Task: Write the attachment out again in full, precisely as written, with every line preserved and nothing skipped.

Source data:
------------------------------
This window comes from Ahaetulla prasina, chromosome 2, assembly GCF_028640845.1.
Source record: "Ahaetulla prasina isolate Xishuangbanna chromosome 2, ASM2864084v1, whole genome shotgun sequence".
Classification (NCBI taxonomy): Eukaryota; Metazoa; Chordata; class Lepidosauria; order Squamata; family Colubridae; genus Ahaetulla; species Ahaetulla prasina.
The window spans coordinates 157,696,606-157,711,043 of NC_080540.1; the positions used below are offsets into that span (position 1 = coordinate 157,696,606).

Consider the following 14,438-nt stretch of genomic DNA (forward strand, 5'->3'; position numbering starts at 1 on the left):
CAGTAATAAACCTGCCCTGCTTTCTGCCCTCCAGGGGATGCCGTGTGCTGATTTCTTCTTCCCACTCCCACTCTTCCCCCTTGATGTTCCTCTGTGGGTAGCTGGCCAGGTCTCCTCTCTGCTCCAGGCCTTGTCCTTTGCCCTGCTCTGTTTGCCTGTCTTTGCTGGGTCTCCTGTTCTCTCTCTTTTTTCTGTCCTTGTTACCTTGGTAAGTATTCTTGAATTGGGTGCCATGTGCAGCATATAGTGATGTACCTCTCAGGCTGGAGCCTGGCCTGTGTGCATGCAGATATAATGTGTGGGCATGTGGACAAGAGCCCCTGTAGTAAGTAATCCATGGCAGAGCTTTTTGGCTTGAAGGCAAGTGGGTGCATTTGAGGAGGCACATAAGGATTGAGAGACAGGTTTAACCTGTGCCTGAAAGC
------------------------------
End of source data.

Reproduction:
This window comes from Ahaetulla prasina, chromosome 2, assembly GCF_028640845.1.
Source record: "Ahaetulla prasina isolate Xishuangbanna chromosome 2, ASM2864084v1, whole genome shotgun sequence".
Classification (NCBI taxonomy): Eukaryota; Metazoa; Chordata; class Lepidosauria; order Squamata; family Colubridae; genus Ahaetulla; species Ahaetulla prasina.
The window spans coordinates 157,696,606-157,711,043 of NC_080540.1; the positions used below are offsets into that span (position 1 = coordinate 157,696,606).

Consider the following 14,438-nt stretch of genomic DNA (forward strand, 5'->3'; position numbering starts at 1 on the left):
CAGTAATAAACCTGCCCTGCTTTCTGCCCTCCAGGGGATGCCGTGTGCTGATTTCTTCTTCCCACTCCCACTCTTCCCCCTTGATGTTCCTCTGTGGGTAGCTGGCCAGGTCTCCTCTCTGCTCCAGGCCTTGTCCTTTGCCCTGCTCTGTTTGCCTGTCTTTGCTGGGTCTCCTGTTCTCTCTCTTTTTTCTGTCCTTGTTACCTTGGTAAGTATTCTTGAATTGGGTGCCATGTGCAGCATATAGTGATGTACCTCTCAGGCTGGAGCCTGGCCTGTGTGCATGCAGATATAATGTGTGGGCATGTGGACAAGAGCCCCTGTAGTAAGTAATCCATGGCAGAGCTTTTTGGCTTGAAGGCAAGTGGGTGCATTTGAGGAGGCACATAAGGATTGAGAGACAGGTTTAACCTGTGCCTGAAAGC